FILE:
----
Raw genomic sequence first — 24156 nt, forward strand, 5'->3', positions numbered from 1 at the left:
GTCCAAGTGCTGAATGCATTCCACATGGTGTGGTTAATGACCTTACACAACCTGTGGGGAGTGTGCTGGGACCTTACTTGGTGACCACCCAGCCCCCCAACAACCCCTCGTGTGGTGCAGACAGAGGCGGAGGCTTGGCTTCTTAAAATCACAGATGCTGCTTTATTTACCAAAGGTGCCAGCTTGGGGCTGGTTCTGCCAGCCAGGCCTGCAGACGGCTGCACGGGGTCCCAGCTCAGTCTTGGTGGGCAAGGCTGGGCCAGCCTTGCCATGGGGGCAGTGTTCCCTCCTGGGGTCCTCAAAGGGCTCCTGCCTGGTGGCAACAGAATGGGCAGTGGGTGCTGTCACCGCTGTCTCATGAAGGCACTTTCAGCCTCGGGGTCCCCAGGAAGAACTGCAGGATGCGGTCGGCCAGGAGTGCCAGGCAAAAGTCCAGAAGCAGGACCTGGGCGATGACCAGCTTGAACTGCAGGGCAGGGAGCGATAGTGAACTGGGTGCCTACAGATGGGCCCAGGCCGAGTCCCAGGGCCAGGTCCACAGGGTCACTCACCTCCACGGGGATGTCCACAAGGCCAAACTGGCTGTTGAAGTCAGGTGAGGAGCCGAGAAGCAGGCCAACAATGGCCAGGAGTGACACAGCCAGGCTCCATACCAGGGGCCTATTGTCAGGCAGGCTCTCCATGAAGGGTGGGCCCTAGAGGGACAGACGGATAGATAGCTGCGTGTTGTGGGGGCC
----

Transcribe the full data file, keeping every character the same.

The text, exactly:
Raw genomic sequence first — 24156 nt, forward strand, 5'->3', positions numbered from 1 at the left:
GTCCAAGTGCTGAATGCATTCCACATGGTGTGGTTAATGACCTTACACAACCTGTGGGGAGTGTGCTGGGACCTTACTTGGTGACCACCCAGCCCCCCAACAACCCCTCGTGTGGTGCAGACAGAGGCGGAGGCTTGGCTTCTTAAAATCACAGATGCTGCTTTATTTACCAAAGGTGCCAGCTTGGGGCTGGTTCTGCCAGCCAGGCCTGCAGACGGCTGCACGGGGTCCCAGCTCAGTCTTGGTGGGCAAGGCTGGGCCAGCCTTGCCATGGGGGCAGTGTTCCCTCCTGGGGTCCTCAAAGGGCTCCTGCCTGGTGGCAACAGAATGGGCAGTGGGTGCTGTCACCGCTGTCTCATGAAGGCACTTTCAGCCTCGGGGTCCCCAGGAAGAACTGCAGGATGCGGTCGGCCAGGAGTGCCAGGCAAAAGTCCAGAAGCAGGACCTGGGCGATGACCAGCTTGAACTGCAGGGCAGGGAGCGATAGTGAACTGGGTGCCTACAGATGGGCCCAGGCCGAGTCCCAGGGCCAGGTCCACAGGGTCACTCACCTCCACGGGGATGTCCACAAGGCCAAACTGGCTGTTGAAGTCAGGTGAGGAGCCGAGAAGCAGGCCAACAATGGCCAGGAGTGACACAGCCAGGCTCCATACCAGGGGCCTATTGTCAGGCAGGCTCTCCATGAAGGGTGGGCCCTAGAGGGACAGACGGATAGATAGCTGCGTGTTGTGGGGGCC